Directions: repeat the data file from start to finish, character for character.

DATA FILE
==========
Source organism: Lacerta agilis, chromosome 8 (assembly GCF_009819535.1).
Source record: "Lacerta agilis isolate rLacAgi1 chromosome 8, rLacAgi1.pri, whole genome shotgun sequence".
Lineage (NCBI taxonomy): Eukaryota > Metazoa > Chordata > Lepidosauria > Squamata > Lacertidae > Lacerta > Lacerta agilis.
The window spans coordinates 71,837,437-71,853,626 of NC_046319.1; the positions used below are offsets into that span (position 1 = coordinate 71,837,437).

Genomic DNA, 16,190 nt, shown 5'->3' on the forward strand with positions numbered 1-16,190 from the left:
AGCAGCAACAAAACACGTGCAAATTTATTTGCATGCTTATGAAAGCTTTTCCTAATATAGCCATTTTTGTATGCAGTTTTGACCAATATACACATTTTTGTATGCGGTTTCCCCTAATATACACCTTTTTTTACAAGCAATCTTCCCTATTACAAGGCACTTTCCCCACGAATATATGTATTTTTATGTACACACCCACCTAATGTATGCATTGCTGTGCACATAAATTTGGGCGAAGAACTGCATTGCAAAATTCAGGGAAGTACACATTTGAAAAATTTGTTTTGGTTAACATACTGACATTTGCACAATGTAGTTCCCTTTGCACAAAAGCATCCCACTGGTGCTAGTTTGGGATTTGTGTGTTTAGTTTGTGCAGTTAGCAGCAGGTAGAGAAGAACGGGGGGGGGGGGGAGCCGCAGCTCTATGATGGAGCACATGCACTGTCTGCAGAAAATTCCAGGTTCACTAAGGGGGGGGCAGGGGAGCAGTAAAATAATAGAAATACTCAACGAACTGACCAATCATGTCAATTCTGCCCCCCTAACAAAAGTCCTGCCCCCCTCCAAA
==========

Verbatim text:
Source organism: Lacerta agilis, chromosome 8 (assembly GCF_009819535.1).
Source record: "Lacerta agilis isolate rLacAgi1 chromosome 8, rLacAgi1.pri, whole genome shotgun sequence".
Lineage (NCBI taxonomy): Eukaryota > Metazoa > Chordata > Lepidosauria > Squamata > Lacertidae > Lacerta > Lacerta agilis.
The window spans coordinates 71,837,437-71,853,626 of NC_046319.1; the positions used below are offsets into that span (position 1 = coordinate 71,837,437).

Genomic DNA, 16,190 nt, shown 5'->3' on the forward strand with positions numbered 1-16,190 from the left:
AGCAGCAACAAAACACGTGCAAATTTATTTGCATGCTTATGAAAGCTTTTCCTAATATAGCCATTTTTGTATGCAGTTTTGACCAATATACACATTTTTGTATGCGGTTTCCCCTAATATACACCTTTTTTTACAAGCAATCTTCCCTATTACAAGGCACTTTCCCCACGAATATATGTATTTTTATGTACACACCCACCTAATGTATGCATTGCTGTGCACATAAATTTGGGCGAAGAACTGCATTGCAAAATTCAGGGAAGTACACATTTGAAAAATTTGTTTTGGTTAACATACTGACATTTGCACAATGTAGTTCCCTTTGCACAAAAGCATCCCACTGGTGCTAGTTTGGGATTTGTGTGTTTAGTTTGTGCAGTTAGCAGCAGGTAGAGAAGAACGGGGGGGGGGGGGAGCCGCAGCTCTATGATGGAGCACATGCACTGTCTGCAGAAAATTCCAGGTTCACTAAGGGGGGGGCAGGGGAGCAGTAAAATAATAGAAATACTCAACGAACTGACCAATCATGTCAATTCTGCCCCCCTAACAAAAGTCCTGCCCCCCTCCAAA